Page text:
Wow, I’ve always told folks they should buckle up in cabs, and voila! history provides me with a lovely tale for the wary. It turns out that the first automobile fatality in the United States was caused (no surprise) by a New York City cab:
The public’s perception of this newfangled conveyance took a deep public relations dive on Sept. 13, 1899, when Henry H. Bliss stepped off a streetcar in Manhattan and was flattened by an electric-powered taxicab, becoming the first automobile fatality in the country.
Poor Bliss. This freaked people out. The “devil wagon” was much maligned and feared, to the extent that the state of Vermont made it mandatory for drivers to have someone go ahead of the car and wave a red flag wherever they went.
In the early 1900s in the US the car was still considered a novelty with no practical value. It cost oodles and put to the test:
The first effort to cross the country in 1899 ended inauspiciously for the car. The trip had to be called off after a one-armed bicyclist made up a 10- day head start from New York and passed the hapless car before it reached Syracuse.
These quotes come from a hilarious, fascinating and also I daresay, awesome article about the first San Francisco to New York journey by car. Until then, people thought the US had been “done”–that the frontier was closed. Now people started thinking about highways. Long distance drives at speeds hurtling up to 30 miles an hour became possible. Incredible!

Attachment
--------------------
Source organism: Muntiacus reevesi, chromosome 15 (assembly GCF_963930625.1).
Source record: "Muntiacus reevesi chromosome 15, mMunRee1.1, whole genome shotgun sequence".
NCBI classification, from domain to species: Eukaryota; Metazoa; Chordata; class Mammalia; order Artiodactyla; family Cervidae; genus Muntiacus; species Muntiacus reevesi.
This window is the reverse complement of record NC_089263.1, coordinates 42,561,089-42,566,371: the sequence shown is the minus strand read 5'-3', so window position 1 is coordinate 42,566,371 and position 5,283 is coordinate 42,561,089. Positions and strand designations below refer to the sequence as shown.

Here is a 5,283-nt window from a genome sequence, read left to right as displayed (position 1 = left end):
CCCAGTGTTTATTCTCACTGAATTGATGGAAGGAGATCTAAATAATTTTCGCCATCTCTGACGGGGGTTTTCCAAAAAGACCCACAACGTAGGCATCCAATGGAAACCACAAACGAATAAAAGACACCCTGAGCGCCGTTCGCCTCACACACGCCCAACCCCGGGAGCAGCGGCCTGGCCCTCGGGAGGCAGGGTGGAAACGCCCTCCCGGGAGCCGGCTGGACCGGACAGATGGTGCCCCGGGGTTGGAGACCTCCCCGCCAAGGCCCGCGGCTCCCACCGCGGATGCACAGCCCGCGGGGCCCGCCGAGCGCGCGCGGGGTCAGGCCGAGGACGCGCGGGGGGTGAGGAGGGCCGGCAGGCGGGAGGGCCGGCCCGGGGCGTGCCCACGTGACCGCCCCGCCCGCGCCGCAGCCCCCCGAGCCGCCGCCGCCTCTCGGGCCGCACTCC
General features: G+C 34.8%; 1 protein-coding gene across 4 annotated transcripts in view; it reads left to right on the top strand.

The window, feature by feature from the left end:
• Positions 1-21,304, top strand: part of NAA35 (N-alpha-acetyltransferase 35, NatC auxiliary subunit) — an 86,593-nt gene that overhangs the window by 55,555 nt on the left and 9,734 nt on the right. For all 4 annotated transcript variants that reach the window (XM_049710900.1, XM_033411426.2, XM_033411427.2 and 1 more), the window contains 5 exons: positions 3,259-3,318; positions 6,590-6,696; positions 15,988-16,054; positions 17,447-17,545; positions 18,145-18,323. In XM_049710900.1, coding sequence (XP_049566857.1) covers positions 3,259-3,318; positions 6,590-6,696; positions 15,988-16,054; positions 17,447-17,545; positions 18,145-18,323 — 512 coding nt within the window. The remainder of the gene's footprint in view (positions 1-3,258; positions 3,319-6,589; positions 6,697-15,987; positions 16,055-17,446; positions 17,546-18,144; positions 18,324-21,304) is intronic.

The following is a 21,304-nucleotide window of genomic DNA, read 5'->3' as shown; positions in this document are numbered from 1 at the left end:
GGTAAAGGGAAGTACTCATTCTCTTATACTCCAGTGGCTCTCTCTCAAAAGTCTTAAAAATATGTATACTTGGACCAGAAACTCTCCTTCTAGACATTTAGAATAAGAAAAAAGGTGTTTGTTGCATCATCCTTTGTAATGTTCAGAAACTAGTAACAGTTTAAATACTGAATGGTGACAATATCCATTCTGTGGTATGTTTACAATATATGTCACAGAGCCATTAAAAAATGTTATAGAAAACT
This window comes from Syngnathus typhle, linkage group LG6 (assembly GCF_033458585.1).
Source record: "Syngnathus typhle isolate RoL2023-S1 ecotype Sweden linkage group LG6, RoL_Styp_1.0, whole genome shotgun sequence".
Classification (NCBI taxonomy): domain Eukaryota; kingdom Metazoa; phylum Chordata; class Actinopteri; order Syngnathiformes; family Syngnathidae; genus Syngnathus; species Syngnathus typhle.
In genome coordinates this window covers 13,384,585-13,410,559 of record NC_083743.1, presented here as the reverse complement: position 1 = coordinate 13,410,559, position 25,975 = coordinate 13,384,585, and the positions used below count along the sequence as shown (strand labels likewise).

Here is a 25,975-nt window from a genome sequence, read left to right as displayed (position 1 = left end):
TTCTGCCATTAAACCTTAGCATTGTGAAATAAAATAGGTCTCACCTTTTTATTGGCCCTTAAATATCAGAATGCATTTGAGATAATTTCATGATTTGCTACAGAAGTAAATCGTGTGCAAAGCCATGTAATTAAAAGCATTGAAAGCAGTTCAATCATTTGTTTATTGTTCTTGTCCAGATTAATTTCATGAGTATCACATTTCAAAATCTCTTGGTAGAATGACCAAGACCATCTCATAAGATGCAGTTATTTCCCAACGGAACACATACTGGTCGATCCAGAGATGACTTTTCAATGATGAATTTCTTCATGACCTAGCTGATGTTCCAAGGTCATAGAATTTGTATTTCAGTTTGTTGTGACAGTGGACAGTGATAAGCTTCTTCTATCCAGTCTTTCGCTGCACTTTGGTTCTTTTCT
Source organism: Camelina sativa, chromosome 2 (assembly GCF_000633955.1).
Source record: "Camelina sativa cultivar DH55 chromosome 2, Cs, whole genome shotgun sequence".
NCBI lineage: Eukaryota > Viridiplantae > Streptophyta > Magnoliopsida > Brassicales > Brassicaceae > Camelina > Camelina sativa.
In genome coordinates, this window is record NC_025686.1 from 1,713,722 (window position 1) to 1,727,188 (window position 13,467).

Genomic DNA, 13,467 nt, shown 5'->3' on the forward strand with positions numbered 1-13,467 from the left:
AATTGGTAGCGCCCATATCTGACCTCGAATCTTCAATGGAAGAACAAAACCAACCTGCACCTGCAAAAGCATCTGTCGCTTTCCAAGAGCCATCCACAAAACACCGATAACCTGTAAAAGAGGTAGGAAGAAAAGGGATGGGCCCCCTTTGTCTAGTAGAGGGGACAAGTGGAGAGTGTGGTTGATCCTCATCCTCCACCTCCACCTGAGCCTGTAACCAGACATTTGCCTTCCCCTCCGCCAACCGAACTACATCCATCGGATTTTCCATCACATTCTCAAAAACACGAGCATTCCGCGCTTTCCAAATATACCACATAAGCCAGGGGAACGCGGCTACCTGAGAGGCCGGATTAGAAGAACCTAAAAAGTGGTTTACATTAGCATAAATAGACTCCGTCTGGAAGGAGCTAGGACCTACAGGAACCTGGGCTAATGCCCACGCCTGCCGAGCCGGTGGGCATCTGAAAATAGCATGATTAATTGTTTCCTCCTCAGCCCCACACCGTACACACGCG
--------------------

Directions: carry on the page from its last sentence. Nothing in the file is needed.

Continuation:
The first trip took only 63 days, and was made after a bet between gentlemen. Our first driver: Dr. Horatio Nelson Jackson, apparently also known as The Mad Doctor. What a way to go down in history!
Later in his life, Horatio would be stopped by the police for violating the speed limit in town. The speed limit was 6 miles an hour. (You read that right. Six.) In the first decade of the century in the US, there were only 10 miles of paved road in the country. But times, they were a’changin’! By the 1920s, the US had 387,000 miles of paved road, and the California-New York drive took only 13 days–and of course car accidents were causing more and more deaths.
Enjoy the San Fran Chronicle article! And buckle up! 🙂